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TIGSource ForumsPlayerGamesThe Korean indie gaming scene is being trampled on by Korean law
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Author Topic: The Korean indie gaming scene is being trampled on by Korean law  (Read 23256 times)
Christian Knudsen
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« Reply #40 on: September 05, 2010, 04:02:48 AM »

- Even if game is NOT doing service inside Korean territory, must be rated!

Webgames as O-game / Travian / Tribal Wars were BLOCKED from Korea, because they had Korean language service. Their server was NOT in Korea, their payment system was NOT in Korea, but GRB blocked them all. (For Tribal Wars, got Korean publisher & rated and re-opened by them.) And due to that, GRB now attacks even Steam by Valve!

That's positively insane! Crazy
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« Reply #41 on: September 05, 2010, 05:44:14 AM »

Still, I think and hope (at least for now, short of a better solution), that the South Korean Government doesn't have the resources to block out / attack EVERYTHING.

What if everyone flooded their submission process?  I don't know how it works, but if it's an email system...
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Silbereisen
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« Reply #42 on: September 05, 2010, 06:31:20 AM »

So effectively, they're trying to ban all non-Korean and/or free games, did I get that right?  Is there some kind of lobbyism involved or something?  Epileptic
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Parthon
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« Reply #43 on: September 05, 2010, 08:05:13 AM »

They are doing it to make money.

At up to $700us per game, that's quite a cash cow. They are squeezing the one they think they can get money out of, even if the Korean game market suffers.

It's sad that they want to destroy an entire industry under the guise of protecting the populace just to get a bit of pocket change. I swear government-backed ratings boards are the worst of the worst.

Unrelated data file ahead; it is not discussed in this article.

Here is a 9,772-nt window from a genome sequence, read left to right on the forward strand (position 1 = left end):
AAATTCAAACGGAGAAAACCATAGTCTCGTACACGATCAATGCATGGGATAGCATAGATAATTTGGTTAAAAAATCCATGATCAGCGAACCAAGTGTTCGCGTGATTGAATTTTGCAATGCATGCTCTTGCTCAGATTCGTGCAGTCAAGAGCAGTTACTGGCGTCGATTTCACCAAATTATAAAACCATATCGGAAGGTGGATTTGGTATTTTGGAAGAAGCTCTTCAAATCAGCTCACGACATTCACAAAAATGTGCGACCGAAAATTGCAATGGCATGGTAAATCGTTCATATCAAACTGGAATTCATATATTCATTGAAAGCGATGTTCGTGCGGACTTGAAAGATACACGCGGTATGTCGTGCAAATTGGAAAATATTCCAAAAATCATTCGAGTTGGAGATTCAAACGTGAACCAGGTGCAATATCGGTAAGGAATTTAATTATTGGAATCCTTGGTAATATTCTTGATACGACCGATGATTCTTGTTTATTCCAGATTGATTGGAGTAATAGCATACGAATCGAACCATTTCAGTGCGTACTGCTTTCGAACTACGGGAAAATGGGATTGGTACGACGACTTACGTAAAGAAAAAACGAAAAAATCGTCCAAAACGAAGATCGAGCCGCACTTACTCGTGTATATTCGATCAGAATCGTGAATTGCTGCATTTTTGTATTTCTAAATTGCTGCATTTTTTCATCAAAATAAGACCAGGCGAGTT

And there's nothing we can do aside from pull our games and let the country rot in their stupidity. Encouraging Korean games sites to do articles and emailing their MPs about it might help. You have to go around the rating board to be heard. If we could get someone like Blizzard to pull their games sales, that would be a start, but no company would want the lost sales.
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György Straub
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« Reply #44 on: September 05, 2010, 08:55:32 AM »

So effectively, they're trying to ban all non-Korean and/or free games, did I get that right?  Is there some kind of lobbyism involved or something?  Epileptic

No, they're trying to 'tax' ALL games going public in South Korea, Korean or non-, freeware or non-.
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« Reply #45 on: September 05, 2010, 09:49:16 AM »

well this just sucks ballz. maybe for a big company paying 70-100$ per game is not that bad (considering they sell millions of copys 100 bucks is nothing) but for indie and freeware developers is shit. what they're trying to do is telling to the people "WE ONLY ALLOW $$$$$ GAMES. YOU AND YOUR FREE GAMES GTFO." and that isn't good. that's my opinion, but i still got a question that i think is what everyone wants to know: if Tigsource host the games, will the Korean people be able to download them?
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« Reply #46 on: September 05, 2010, 09:53:53 AM »

From what I undestand, they will, until the site is blocked. But they can take this approach only so far before S. Koreans in general become enraged at the censorship going on online.
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Christian Knudsen
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« Reply #47 on: September 05, 2010, 10:08:23 AM »

As far as I understand it, they could block TIGSource right now, since we're supplying games that haven't been rated to South Koreans.
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« Reply #48 on: September 05, 2010, 10:48:47 AM »

Blocking entire websites is probably not a simple thing to do. Which is why they're targetting Steam, which is a highly concentrated pool of possible money for them to make in low-quality game ratings. I doubt they'll target TIGS unless we start having hundreds of games more.
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« Reply #49 on: September 05, 2010, 11:25:38 AM »

I heartily support tigsources efforts against this. Its ridiculous trying to rate and control all the games ever published in a country, especially with the size and variance of the internet, its absurd.

I wish I could do something, and I really hope that larger publishers/developers like valve will lobby against this.
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Geri
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« Reply #50 on: September 05, 2010, 01:02:19 PM »

Hi Koreans!

This law is terrible. You all should shot your politicans into the water, and tortrue them until they move. Shame that koreans are too peacefull peoples.

So. If some korean gamedev community leaders are here, pick me up on skype: geri_lgfx